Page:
- May 20, 2020
When I first took on this column, I mentioned that my tastes in writing spanned the full spectrum of topics. This particular topic is about taking a funny looking piece of metal and using it to create a brutally effective home workout. Certainly, appropriate in these times, as going to any public place has become
When I first took on this column, I mentioned that my tastes in writing spanned the full spectrum of topics. This particular topic is about taking a funny looking piece of metal and using it to create a brutally effective home workout. Certainly, appropriate in these times, as going to any public place has become very difficult.
Years ago, when I first ventured on my own to start my first fitness facility, I got into training with kettlebells with a friend to get stronger for Olympic-style judo. In fact, I was so taken with the versatility, and underutilization, of this fitness implement that I founded a company to design, manufacture, and market these weights. While, I didn’t become wealthy, I do feel that I played a part in the notoriety and popularity of kettlebells.
Kettlebells and similar training weights have been around for millennia, though there are conflicting accounts of their exact time and place of origin. Popular belief holds that kettlebells are a Russian creation, stemming from the Russian kettlebell sport Girevoy, where lifters called “girevicks” use kettlebells called “gyra.” In fact, they may have originated elsewhere. Stone weights resembling kettlebells have been found in Greece, where early Olympians may have used them in training. The Russian word “gyra” may be of Persian origin and closely resembles the Persian words “hera” and “gera” in pronunciation, both of which translate to “weight”.
The modern form of the metal kettlebell was likely created in the early 1600s. According to strength historian Bill Hinbern, these first modern kettlebells were used to weigh grain or other farm produce. Hinbern speculates that farmers and blacksmiths would kill down-time by playing catch with these early weights. They would swing and flip the kettlebells, usually weighing approximately 12 to 16 kg (26–35 lbs), to their partners. The partners would increase their distance from one another until someone missed, in which case the other partner was declared the winner. (I have actually tried this when I was younger and emphatically do not advise it.) According to some sources, Russian soldiers of the period utilized this type of weight to develop strength for lifting cannonballs during wartime.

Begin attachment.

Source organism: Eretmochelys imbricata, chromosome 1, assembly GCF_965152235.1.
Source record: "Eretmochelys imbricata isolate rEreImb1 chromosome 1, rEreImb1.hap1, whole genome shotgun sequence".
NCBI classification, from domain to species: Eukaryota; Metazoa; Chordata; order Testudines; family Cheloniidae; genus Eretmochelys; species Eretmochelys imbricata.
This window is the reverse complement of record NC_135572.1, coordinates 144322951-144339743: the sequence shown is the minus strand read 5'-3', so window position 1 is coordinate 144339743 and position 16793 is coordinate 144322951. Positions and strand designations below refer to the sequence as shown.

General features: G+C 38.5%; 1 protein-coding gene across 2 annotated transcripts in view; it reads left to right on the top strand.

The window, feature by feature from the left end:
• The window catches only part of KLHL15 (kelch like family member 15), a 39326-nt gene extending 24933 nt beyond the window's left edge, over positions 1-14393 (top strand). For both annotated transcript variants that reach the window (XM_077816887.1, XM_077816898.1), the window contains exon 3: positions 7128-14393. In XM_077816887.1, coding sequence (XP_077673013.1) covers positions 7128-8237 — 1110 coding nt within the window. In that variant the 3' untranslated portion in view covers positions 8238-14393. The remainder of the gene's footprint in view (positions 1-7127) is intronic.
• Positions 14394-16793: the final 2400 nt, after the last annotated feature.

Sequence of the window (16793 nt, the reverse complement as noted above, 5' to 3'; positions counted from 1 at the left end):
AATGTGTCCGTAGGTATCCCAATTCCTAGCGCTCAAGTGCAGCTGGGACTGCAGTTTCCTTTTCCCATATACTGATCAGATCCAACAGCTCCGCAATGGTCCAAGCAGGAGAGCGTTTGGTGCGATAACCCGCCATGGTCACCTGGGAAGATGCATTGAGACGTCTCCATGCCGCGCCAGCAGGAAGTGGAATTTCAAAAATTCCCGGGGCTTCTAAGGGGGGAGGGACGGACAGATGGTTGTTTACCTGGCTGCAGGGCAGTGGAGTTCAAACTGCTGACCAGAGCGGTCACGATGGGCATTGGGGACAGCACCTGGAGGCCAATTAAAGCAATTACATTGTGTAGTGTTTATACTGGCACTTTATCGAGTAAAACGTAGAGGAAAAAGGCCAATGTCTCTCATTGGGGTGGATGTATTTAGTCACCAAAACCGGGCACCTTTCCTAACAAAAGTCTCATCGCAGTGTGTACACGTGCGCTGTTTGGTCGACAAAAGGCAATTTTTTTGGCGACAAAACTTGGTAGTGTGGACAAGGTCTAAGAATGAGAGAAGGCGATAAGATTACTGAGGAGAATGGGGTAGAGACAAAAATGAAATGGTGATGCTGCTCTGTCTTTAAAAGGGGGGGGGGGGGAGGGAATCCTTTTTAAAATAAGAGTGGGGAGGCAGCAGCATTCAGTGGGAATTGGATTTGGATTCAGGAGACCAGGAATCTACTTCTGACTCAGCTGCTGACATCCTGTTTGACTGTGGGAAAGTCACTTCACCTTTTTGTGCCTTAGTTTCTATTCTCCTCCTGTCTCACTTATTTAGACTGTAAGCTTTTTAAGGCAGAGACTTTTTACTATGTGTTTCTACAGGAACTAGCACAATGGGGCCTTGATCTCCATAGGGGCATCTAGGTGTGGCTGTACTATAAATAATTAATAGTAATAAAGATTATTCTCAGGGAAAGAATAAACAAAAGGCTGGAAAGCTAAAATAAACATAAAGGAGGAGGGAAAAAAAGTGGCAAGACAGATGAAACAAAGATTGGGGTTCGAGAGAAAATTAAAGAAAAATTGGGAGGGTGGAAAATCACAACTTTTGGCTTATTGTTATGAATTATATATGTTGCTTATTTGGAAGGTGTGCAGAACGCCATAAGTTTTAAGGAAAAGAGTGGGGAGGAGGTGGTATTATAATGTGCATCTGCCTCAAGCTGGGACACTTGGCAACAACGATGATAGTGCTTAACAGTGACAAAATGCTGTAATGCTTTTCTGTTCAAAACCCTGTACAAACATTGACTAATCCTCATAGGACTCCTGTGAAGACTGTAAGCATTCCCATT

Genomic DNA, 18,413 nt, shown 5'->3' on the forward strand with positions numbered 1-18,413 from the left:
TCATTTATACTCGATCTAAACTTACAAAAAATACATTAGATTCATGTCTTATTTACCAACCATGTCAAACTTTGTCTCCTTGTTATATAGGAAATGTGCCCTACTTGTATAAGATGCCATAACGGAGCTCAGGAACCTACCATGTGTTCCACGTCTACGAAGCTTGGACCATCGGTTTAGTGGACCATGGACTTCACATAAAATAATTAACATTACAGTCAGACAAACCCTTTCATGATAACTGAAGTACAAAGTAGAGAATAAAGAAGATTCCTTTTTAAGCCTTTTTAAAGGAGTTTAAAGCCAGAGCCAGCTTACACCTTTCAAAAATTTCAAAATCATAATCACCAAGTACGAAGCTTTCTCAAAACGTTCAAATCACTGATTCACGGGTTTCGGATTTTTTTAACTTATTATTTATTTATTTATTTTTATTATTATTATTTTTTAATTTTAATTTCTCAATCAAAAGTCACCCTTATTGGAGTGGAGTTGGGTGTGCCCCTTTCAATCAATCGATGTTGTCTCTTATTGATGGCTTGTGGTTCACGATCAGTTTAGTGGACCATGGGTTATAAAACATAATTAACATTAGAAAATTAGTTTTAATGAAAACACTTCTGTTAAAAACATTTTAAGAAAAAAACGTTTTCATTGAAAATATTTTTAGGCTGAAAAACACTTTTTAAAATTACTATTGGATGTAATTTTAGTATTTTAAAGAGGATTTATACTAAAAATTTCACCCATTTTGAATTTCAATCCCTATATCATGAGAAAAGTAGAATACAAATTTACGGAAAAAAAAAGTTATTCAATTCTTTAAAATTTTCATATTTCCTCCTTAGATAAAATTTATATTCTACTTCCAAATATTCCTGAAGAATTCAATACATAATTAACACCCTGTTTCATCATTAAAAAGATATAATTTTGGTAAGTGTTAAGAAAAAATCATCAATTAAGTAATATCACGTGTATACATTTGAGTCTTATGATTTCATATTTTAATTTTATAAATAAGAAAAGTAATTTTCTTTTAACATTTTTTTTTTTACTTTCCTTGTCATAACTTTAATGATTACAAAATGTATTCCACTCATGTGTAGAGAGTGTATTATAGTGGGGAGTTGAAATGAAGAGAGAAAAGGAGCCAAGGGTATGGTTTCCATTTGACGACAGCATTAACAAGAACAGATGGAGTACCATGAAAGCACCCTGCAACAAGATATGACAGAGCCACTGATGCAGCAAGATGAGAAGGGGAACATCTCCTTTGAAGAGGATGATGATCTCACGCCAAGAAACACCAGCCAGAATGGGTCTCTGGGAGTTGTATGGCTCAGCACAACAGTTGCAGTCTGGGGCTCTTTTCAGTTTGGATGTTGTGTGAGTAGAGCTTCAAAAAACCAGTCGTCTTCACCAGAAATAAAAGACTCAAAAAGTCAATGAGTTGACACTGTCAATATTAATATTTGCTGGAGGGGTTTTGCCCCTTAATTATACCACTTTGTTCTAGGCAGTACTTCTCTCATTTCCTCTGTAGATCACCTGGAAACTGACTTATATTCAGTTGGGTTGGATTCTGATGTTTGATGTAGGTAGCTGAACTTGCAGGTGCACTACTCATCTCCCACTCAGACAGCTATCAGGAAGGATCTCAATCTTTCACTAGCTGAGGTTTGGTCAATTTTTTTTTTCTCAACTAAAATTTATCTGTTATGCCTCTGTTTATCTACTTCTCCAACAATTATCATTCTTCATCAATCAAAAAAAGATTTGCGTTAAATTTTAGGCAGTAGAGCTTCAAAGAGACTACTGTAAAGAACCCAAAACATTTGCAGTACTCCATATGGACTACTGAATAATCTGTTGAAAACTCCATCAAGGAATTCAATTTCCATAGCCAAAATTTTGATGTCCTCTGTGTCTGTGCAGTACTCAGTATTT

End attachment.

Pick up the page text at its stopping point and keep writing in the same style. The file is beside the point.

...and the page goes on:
By the late 1800s, kettlebells were being used by the performing strongmen who traveled with circuses throughout Europe, North America, and parts of Asia. Famous strongmen such as Saxon, Sandow, Goerner, and Krylo used kettlebells as main implements in their performances, though they likely used them more for shows and stunts than for training. Kettlebell training during this period was usually restricted to different types of swings, one and two-handed flips, juggling, and pressing. Kettlebells might also appear in movements like the “Two- Hands Anyhow,” sometimes in conjunction with dumbbells and barbells, where both hands were used to lift multiple heavy weights in a somewhat awkward fashion to a fully extended position overhead.